Better Police Training Sought For Child Death Scene Probes


All of North Carolina’s new law enforcement officers should be required to undergo specialized training on child death scene investigations, the state’s medical examiner and a legislative task force say, according to the Charlotte Observer. The proposal is among several prompted by an Observer series this year, “Cradle of Secrets,” that looked at five years of sudden infant death syndrome cases in North Carolina and found that police frequently fail to investigate the deaths thoroughly, if at all.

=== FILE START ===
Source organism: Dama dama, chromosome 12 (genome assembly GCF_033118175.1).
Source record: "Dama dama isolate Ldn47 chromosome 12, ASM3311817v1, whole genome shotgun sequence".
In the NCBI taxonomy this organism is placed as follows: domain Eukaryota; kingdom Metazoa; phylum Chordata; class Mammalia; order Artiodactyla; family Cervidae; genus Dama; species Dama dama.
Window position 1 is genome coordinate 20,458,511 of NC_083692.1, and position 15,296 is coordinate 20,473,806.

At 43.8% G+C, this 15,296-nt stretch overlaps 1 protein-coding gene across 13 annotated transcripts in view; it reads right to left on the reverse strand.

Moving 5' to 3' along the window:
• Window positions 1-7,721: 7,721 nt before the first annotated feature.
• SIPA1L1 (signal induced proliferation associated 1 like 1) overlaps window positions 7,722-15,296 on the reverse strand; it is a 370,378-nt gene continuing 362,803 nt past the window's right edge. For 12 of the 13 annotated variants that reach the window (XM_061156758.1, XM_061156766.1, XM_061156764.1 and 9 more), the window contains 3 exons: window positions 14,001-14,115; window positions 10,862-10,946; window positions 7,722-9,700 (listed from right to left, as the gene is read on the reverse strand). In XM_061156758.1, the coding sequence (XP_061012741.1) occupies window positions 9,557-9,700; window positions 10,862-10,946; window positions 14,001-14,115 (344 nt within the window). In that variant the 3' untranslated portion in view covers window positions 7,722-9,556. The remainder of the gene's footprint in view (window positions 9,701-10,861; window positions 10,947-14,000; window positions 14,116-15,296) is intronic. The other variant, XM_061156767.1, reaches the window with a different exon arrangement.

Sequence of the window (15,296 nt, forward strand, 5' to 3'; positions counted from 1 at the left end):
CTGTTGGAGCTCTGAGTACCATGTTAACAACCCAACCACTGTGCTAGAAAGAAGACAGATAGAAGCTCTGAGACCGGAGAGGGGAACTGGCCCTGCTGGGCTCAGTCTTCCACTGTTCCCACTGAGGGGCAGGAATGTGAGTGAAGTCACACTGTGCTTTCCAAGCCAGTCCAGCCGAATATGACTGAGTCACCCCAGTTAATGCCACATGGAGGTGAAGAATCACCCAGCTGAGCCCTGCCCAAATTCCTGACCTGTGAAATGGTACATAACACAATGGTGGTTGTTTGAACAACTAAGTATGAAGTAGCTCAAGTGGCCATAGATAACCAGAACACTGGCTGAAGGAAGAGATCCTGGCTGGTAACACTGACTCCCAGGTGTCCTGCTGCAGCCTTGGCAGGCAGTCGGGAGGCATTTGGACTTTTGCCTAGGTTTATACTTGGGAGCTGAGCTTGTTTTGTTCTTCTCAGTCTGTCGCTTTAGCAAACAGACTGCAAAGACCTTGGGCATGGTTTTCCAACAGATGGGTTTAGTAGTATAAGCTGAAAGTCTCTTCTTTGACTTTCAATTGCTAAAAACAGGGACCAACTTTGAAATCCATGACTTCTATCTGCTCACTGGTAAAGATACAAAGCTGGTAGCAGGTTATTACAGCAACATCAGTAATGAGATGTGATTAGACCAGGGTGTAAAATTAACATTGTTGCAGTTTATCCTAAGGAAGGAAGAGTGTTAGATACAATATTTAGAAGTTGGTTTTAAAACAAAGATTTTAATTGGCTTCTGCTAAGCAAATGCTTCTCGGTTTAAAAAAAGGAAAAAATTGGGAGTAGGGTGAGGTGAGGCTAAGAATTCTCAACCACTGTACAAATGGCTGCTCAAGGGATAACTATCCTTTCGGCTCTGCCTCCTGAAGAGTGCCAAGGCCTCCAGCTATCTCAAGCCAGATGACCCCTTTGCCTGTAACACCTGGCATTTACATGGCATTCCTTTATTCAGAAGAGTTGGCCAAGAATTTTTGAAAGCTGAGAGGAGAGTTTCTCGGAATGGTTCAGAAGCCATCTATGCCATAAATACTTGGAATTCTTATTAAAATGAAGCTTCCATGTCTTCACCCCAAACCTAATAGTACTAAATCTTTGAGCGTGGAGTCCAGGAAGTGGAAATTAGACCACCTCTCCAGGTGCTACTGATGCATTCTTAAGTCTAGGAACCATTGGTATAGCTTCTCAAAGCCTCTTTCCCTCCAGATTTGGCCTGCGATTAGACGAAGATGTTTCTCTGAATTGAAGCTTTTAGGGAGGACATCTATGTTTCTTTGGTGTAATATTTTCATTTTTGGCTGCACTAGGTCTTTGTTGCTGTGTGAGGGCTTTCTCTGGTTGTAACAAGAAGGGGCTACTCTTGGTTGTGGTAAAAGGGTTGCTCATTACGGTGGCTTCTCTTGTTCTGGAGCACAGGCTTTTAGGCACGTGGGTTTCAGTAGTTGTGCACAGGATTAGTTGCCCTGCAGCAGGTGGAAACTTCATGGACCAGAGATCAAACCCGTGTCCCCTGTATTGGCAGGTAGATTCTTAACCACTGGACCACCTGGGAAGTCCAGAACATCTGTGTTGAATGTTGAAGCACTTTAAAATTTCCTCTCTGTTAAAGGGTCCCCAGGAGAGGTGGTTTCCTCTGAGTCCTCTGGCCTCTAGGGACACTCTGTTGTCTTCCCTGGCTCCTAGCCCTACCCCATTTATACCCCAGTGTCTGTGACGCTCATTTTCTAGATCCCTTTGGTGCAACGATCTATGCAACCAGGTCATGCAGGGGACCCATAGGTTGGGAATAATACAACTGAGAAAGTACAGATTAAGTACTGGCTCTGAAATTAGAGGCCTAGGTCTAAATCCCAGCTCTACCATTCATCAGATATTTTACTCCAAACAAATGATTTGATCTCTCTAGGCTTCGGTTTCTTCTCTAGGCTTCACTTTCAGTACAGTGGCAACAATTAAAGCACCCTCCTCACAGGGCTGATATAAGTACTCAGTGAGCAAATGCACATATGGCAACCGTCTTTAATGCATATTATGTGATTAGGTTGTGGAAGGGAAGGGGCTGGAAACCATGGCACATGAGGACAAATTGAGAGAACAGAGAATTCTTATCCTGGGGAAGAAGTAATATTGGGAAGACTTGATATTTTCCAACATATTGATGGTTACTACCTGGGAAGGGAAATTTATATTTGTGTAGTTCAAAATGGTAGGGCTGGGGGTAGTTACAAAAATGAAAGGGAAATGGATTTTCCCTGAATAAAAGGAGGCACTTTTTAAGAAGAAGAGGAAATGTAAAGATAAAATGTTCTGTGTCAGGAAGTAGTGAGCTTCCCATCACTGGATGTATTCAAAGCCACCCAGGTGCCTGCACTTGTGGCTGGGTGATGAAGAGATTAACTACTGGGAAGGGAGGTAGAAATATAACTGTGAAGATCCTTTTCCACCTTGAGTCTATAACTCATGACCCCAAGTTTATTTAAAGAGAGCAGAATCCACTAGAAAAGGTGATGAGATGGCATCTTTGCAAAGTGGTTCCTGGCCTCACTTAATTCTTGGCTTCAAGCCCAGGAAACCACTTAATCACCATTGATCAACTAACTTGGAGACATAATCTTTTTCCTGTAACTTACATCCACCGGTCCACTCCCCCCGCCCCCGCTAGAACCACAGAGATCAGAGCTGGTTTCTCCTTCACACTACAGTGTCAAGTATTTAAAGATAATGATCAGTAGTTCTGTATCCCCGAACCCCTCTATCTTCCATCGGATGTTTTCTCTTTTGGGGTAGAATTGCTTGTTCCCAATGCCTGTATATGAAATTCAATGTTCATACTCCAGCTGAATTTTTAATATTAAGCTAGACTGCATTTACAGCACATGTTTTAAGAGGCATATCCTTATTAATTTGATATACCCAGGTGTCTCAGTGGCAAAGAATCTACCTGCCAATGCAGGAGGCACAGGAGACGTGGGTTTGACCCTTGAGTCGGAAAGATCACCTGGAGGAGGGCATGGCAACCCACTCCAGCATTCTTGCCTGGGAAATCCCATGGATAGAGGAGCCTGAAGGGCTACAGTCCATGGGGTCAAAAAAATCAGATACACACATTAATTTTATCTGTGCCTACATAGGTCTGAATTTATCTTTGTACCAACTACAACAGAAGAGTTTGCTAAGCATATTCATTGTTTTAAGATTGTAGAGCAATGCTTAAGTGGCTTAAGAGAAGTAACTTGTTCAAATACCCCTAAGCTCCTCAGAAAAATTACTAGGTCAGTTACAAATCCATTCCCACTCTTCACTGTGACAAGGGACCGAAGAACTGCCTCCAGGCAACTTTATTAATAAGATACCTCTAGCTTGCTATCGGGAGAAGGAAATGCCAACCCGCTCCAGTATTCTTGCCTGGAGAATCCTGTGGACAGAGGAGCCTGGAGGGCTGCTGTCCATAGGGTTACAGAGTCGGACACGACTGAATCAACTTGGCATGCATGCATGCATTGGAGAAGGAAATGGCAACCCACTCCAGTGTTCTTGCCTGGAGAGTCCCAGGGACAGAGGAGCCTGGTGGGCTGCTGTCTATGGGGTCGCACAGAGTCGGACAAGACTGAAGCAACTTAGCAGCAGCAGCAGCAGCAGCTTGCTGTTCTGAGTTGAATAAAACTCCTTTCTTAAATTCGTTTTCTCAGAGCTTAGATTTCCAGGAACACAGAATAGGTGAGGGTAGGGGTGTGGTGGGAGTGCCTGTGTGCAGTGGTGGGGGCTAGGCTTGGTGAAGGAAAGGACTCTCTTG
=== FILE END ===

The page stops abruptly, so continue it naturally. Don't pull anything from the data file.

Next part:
Tom Vitaglione, co-chair of the N.C. Child Fatality Task Force, and Chief Medical Examiner Dr. Deborah Radisch now want the state to hire trained death scene investigators and put them in regional offices so they can respond to infant and child deaths. North Carolina doesn’t have full-time trained investigators to send to most infant deaths, but a growing number of jurisdictions nationally do. Also under consideration: finding ways to push more police to use state-issued checklists when they go to death scenes. The six-page checklists could help many officers do a more thorough job, experts say. They’re now optional. “I think we need standards,” said Brett Loftis, a task force member and Charlotte children’s rights advocate who supports the new efforts. “The inconsistency with how deaths are being handled across the state is cause for concern.” The Observer’s series found that most N.C. cases of SIDS, considered a natural and unpreventable death, contained evidence that suggested the babies actually might have suffocated. At least 69 percent of SIDS babies over the five-year period were in risky sleep situations. That included infants sleeping with one or more adults, on couches, adult beds, pillows and comforters, or face down.

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